Also known as the Texas Hill Country, Central Texas is located in the southwestern part of the state in an area of the Edward Plateau. The said plateau borders four other state regions and covers 17 counties. People come from all over the country to live in this fascinating region for the relaxed way of life, friendly atmosphere, outdoor recreation, and affordable properties it promises.
The region’s two major cities, San Antonio and Austin, are at the center of its fast-growing and diverse economy. They also boast several of its high-ranking colleges and universities. But the beauty of the region lies in its landscape. Central Texas spans more than 10,000 square miles and it encompasses a rich landscape of lakes and rivers, oak and juniper forests, rolling hills, underground limestone caves, and rugged canyons — all of which make a strong case for staying.
- Ranching culture in Central Texas
- Is buying a Texas ranch a good investment?
- Where to invest for a Texas ranch
- Pros and cons of investing in a ranch in Central Texas
- Steps for buying a ranch
- Make your intentions clear
- Get to know the general area
- Call in the pros
- Plan your financing
- Start the search
- Don’t let permits, restrictions, and covenants catch you off guard
- Draft an offer
- Why choosing the best real estate agent is important
Ranching culture in Central Texas
The roots of the state’s cowboy culture go back to a time when Texas was still a province of New Spain. During the early 18th century, the Spanish brought their missions and the vaquero (cowboy) tradition to the region. The first cattle ranchers in what is now Central Texas were Franciscan priests. They herded livestock throughout the region for nearly a century until the Spanish shifted their focus away from the missions and left.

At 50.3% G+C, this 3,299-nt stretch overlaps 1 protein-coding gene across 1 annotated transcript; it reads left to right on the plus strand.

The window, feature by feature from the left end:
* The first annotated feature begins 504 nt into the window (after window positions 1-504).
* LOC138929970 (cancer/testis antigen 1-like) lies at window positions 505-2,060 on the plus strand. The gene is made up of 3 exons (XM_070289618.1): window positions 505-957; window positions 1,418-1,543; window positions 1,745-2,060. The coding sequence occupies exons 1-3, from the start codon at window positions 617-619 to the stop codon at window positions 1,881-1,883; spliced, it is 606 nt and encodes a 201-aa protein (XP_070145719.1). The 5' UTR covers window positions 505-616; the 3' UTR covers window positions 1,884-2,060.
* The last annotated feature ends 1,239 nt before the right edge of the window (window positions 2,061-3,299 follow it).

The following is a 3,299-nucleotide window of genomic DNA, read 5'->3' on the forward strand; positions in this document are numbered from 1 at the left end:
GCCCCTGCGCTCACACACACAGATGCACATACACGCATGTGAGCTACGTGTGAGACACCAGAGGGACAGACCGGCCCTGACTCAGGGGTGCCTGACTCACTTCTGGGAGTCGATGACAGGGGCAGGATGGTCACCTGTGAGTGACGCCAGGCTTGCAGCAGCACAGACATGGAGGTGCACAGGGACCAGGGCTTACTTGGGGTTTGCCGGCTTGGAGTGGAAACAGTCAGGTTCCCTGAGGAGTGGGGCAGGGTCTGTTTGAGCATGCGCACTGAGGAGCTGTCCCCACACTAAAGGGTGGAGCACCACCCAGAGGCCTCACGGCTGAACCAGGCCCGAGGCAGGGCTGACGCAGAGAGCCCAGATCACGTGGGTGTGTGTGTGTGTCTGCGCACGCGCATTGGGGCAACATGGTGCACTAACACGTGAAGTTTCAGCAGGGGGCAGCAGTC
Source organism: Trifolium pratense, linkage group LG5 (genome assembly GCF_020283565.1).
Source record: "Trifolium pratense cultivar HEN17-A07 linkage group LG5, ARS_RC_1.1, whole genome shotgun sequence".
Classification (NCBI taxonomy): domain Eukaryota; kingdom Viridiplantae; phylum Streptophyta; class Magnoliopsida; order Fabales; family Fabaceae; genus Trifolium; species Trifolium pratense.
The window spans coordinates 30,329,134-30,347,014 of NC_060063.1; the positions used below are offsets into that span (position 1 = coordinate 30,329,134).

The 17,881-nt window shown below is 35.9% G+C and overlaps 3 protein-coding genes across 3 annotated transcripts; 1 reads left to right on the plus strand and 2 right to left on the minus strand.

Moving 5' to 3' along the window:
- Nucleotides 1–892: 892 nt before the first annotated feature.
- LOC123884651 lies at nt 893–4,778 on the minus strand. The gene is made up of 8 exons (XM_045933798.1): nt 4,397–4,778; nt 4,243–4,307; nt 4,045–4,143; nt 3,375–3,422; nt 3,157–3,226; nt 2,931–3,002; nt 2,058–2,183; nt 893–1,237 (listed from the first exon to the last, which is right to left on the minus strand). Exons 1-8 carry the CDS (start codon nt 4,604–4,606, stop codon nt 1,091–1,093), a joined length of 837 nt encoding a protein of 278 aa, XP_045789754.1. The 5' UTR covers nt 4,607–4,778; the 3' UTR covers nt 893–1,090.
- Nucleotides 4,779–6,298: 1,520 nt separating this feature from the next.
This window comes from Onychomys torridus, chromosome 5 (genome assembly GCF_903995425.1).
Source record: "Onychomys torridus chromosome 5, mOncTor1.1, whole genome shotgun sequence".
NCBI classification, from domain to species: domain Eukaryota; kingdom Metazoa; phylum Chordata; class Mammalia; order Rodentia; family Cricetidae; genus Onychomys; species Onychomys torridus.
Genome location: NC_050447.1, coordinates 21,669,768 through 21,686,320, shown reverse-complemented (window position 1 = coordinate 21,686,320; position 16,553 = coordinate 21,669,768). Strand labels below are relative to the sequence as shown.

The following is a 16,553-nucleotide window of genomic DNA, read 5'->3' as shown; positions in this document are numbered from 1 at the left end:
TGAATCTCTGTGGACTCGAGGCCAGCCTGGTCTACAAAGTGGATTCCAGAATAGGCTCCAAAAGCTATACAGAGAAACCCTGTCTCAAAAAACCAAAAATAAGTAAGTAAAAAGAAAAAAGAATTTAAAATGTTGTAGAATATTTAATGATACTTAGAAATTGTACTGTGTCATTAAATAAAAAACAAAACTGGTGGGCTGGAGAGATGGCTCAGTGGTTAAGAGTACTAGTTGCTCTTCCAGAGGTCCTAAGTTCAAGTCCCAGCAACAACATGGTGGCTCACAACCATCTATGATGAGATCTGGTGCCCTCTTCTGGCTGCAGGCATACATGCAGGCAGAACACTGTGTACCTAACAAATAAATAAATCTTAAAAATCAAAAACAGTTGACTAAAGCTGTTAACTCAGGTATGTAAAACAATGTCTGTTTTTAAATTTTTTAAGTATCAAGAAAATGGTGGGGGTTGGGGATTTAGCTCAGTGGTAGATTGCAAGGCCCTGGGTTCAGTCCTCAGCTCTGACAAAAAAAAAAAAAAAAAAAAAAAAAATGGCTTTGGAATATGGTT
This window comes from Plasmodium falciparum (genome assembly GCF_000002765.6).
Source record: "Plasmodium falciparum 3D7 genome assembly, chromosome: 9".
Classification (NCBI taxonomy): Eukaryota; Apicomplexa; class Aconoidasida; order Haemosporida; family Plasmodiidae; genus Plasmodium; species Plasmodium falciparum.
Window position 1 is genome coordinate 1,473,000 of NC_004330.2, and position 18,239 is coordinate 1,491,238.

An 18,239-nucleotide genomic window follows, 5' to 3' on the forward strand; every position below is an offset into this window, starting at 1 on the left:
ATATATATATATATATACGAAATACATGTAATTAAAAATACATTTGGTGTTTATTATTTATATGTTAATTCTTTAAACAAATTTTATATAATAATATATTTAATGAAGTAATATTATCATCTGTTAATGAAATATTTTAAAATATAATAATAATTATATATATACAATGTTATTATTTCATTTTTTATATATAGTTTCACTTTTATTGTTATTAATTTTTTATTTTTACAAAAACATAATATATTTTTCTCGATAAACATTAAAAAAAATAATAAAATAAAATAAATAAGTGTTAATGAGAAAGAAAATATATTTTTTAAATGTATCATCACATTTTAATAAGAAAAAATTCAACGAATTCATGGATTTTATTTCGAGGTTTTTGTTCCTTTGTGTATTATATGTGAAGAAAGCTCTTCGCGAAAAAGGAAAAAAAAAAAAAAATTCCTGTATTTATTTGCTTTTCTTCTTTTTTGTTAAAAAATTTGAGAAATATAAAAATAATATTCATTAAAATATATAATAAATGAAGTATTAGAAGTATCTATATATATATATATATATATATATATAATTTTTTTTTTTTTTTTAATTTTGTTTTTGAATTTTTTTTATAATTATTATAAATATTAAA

Ranching culture, however, stayed and left a visible mark in Central Texas. Even today, the region is still predominantly made up of pastureland and has numerous cattle and dude ranches.
Texan ranching culture as a whole also owes much to those early ranchers. For instance, the Texas Longhorn traces its lineage back to the cattle that the Spanish first brought to the area. Rodeo terms like “lasso,” “maverick,” and “mustang” come from the Spanish language, and cattle ranching is still a vital part of the state’s economy. Even Bevo, the mascot of the University of Texas Austin campus, is a Texas Longhorn steer that pays tribute to this adopted culture.
Is buying a Texas ranch a good investment?
An investment into any property is considered good if what you get out of it in the future is more than what you put into it today. The higher the payoff will be, the better the investment.
Buyers who invest in ranchland typically choose between two investment strategies to profit from the land: the long-term and short-term hold.